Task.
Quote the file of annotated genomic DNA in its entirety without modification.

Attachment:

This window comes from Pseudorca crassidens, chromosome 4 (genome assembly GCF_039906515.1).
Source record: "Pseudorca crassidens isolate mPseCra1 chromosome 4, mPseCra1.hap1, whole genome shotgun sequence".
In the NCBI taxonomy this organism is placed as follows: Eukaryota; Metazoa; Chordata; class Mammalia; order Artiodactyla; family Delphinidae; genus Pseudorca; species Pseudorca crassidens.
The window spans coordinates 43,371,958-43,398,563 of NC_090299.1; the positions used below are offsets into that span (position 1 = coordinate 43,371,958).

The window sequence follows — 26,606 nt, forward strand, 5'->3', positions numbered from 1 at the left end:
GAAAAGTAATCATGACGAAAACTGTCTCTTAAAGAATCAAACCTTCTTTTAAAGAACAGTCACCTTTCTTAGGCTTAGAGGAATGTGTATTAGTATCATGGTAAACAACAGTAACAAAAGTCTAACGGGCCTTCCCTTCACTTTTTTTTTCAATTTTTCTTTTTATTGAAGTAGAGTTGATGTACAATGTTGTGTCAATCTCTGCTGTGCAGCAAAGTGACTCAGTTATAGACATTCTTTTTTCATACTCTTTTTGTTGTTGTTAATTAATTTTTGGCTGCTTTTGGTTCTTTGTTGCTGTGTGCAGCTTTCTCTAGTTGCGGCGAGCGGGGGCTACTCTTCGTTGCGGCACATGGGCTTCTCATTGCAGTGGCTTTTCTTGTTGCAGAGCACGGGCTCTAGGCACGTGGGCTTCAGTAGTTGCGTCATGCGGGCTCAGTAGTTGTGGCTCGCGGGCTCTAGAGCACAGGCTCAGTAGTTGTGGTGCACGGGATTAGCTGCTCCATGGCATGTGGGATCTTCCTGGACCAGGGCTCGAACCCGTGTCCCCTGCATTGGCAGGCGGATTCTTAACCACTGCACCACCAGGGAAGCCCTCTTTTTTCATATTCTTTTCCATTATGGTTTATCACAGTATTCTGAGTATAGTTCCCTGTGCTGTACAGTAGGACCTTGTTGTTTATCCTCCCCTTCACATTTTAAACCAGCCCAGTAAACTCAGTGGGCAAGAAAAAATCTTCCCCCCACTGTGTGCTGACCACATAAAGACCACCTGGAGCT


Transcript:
This window comes from Pseudorca crassidens, chromosome 4 (genome assembly GCF_039906515.1).
Source record: "Pseudorca crassidens isolate mPseCra1 chromosome 4, mPseCra1.hap1, whole genome shotgun sequence".
In the NCBI taxonomy this organism is placed as follows: Eukaryota; Metazoa; Chordata; class Mammalia; order Artiodactyla; family Delphinidae; genus Pseudorca; species Pseudorca crassidens.
The window spans coordinates 43,371,958-43,398,563 of NC_090299.1; the positions used below are offsets into that span (position 1 = coordinate 43,371,958).

The window sequence follows — 26,606 nt, forward strand, 5'->3', positions numbered from 1 at the left end:
GAAAAGTAATCATGACGAAAACTGTCTCTTAAAGAATCAAACCTTCTTTTAAAGAACAGTCACCTTTCTTAGGCTTAGAGGAATGTGTATTAGTATCATGGTAAACAACAGTAACAAAAGTCTAACGGGCCTTCCCTTCACTTTTTTTTTCAATTTTTCTTTTTATTGAAGTAGAGTTGATGTACAATGTTGTGTCAATCTCTGCTGTGCAGCAAAGTGACTCAGTTATAGACATTCTTTTTTCATACTCTTTTTGTTGTTGTTAATTAATTTTTGGCTGCTTTTGGTTCTTTGTTGCTGTGTGCAGCTTTCTCTAGTTGCGGCGAGCGGGGGCTACTCTTCGTTGCGGCACATGGGCTTCTCATTGCAGTGGCTTTTCTTGTTGCAGAGCACGGGCTCTAGGCACGTGGGCTTCAGTAGTTGCGTCATGCGGGCTCAGTAGTTGTGGCTCGCGGGCTCTAGAGCACAGGCTCAGTAGTTGTGGTGCACGGGATTAGCTGCTCCATGGCATGTGGGATCTTCCTGGACCAGGGCTCGAACCCGTGTCCCCTGCATTGGCAGGCGGATTCTTAACCACTGCACCACCAGGGAAGCCCTCTTTTTTCATATTCTTTTCCATTATGGTTTATCACAGTATTCTGAGTATAGTTCCCTGTGCTGTACAGTAGGACCTTGTTGTTTATCCTCCCCTTCACATTTTAAACCAGCCCAGTAAACTCAGTGGGCAAGAAAAAATCTTCCCCCCACTGTGTGCTGACCACATAAAGACCACCTGGAGCT